Scientology: It's back on You Tube

Well, not the actual Scientology, but rather, the Anti-Scientology videos that had been pulled.

According to The Standard,

YouTube may be rethinking their process for handling DMCA takedown notices this week, after receiving thousands of bogus notices alleging illegal content on the site. According to the Electronic Frontier Foundation (EFF), over a period of 12 hours, from Thursday night to Friday morning, YouTube received over 4000 notices, all for content critical of the Church of Scientology.

The notices were sent from an organization by the name of American Rights Counsel, LLC. However, Scientology detractors associated with the group Anonymous noted that no such limited liability corporation exists in the U.S. and that the text of the takedown notices is virtually identical to previous efforts from Wikipedia contributor oschaper, thought to be someone named Oliver Schaper (oschaper on Wikipedia and message boards). It's possible that this individual was behind the notices, also filed by another apparently non-existent entity called ContentFactory America.

See also:

Massive Takedown of Anti-Scientology Videos on YouTube

Alleged 'rights group' tries to have 4,000 anti-Scientology videos removed from YouTube


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crazy hubbardites. can't take a little criticism.

I think YouTube definitely needs to work on its mechanism for DMCA takedown notices. Among the videos that were (albeit temorarily) taken down immediately were some that were shot by the individual members with their own hand held cameras. How on earth could you think that someone else owns the copyright to such footage? It should have been very obvious to YouTube what was happening, but it seems that they've tried to automate this process to a certain extent. They didn't even check to see that the takedown notices were coming from a non-existent company.

As regards $cientolgy: I think the U.S. should take a page from the books in Germany: ban them outright. They hide under the guise of religion, when they're obviously a profit-taking company. Would a real religion file suit to protect its "trade secrets?" (I think the word trade definitely implies a business here, not a religion.) Would a real religion infiltrate the U.S. Government (several agencies) in order to find and alter/remove information about itself (Operation Snow White)?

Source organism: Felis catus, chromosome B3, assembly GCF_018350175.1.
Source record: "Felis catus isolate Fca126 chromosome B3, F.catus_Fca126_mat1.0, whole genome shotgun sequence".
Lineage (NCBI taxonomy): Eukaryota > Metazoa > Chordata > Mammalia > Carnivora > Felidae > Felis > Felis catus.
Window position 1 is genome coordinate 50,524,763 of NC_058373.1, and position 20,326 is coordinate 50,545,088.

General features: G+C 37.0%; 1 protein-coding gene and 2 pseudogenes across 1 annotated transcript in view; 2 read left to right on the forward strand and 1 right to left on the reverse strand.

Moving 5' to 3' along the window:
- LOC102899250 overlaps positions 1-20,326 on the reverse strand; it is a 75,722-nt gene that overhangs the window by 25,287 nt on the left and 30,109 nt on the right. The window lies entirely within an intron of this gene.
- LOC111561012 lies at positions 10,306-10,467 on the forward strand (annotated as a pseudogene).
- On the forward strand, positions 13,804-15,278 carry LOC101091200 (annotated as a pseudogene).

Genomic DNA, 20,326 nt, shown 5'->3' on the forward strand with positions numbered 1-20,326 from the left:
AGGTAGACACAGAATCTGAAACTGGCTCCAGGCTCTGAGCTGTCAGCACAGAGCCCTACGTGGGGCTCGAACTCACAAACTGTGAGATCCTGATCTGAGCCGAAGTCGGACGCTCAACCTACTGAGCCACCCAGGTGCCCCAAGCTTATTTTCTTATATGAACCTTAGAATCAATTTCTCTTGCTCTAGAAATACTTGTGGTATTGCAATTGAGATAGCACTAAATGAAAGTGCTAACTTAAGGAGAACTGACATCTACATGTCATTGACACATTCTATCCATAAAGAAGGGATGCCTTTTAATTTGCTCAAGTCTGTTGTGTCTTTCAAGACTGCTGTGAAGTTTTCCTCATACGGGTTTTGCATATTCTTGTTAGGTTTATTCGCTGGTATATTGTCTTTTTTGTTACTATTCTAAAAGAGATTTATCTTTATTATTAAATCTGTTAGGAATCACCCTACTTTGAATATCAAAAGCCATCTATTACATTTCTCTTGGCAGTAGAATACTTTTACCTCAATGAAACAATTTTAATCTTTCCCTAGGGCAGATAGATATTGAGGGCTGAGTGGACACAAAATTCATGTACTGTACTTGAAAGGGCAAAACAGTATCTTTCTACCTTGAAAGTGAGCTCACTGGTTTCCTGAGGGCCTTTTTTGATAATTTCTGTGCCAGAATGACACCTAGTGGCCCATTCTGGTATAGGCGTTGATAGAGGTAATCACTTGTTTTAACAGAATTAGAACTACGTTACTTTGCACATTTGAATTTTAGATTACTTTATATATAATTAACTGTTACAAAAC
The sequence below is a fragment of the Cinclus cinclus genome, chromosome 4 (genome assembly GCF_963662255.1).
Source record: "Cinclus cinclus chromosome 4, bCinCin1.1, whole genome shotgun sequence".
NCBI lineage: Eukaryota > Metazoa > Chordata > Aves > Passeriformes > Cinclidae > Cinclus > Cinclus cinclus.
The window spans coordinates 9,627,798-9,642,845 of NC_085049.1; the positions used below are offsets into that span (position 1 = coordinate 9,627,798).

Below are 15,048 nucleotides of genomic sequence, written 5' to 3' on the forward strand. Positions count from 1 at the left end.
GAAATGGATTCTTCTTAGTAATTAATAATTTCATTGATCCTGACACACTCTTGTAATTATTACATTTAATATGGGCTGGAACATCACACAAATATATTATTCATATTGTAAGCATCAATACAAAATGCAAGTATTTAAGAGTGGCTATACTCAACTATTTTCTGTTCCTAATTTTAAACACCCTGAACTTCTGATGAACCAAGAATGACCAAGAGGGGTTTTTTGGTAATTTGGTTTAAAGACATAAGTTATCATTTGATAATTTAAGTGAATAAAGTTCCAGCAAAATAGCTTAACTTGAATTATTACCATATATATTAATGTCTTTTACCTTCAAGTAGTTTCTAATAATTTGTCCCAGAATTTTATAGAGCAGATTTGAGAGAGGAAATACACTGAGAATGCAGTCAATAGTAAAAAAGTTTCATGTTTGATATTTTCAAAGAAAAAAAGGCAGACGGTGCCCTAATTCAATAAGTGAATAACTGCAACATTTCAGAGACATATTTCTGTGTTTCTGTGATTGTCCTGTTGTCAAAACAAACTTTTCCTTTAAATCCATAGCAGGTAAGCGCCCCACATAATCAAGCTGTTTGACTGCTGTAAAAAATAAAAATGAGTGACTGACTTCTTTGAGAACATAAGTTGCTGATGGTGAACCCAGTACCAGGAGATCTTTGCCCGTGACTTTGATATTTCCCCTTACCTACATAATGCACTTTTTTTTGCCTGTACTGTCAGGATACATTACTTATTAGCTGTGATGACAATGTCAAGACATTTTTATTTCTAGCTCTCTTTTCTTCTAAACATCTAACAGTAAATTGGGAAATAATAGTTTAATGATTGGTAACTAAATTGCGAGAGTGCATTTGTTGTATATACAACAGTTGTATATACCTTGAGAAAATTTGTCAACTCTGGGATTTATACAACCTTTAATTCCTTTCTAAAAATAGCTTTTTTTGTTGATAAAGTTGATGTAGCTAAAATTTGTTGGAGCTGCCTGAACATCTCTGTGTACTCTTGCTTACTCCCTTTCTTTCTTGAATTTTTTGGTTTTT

It's terribly pathetic what some people resort to in the name of a (rather poorly, IMHO) made-up science fiction story. Their founder was a con-man, plain and simple, and the con is still going on.

It's not the rank-and-file scientologists that can't take criticism, they are just battling evil SPs as per instructions from higher-ups in the illustrious Sea Org. The people sending the DMCA takedown notices probably don't even know and have been instructed not to look at what the videos contain.

IANAL, and correct me if I'm wrong, but as I understand the DMCA, YouTube has to pull videos upon receiving a properly-filed takedown notice, or face liability under DMCA themselves. And while filing a DMCA takedown notice when you don't actually hold a copyright to the item in question does constitute the crime of perjury, as of yet no prosecutors seem interested in actually pursuing any such charges. Thus, as the system is set up and the laws are written, we're stuck with the situation as it currently stands.

It looks like the Creationists are taking a page out of the $cientologists' book. If you're not familiar with a YouTube user called "Thunderf00t", his anti-creationist videos are wonderful. It seems that someone filed a couple false DMCA takedown notices for videos that he had posted. Check out his video response "GO DIRECTLY TO JAIL!"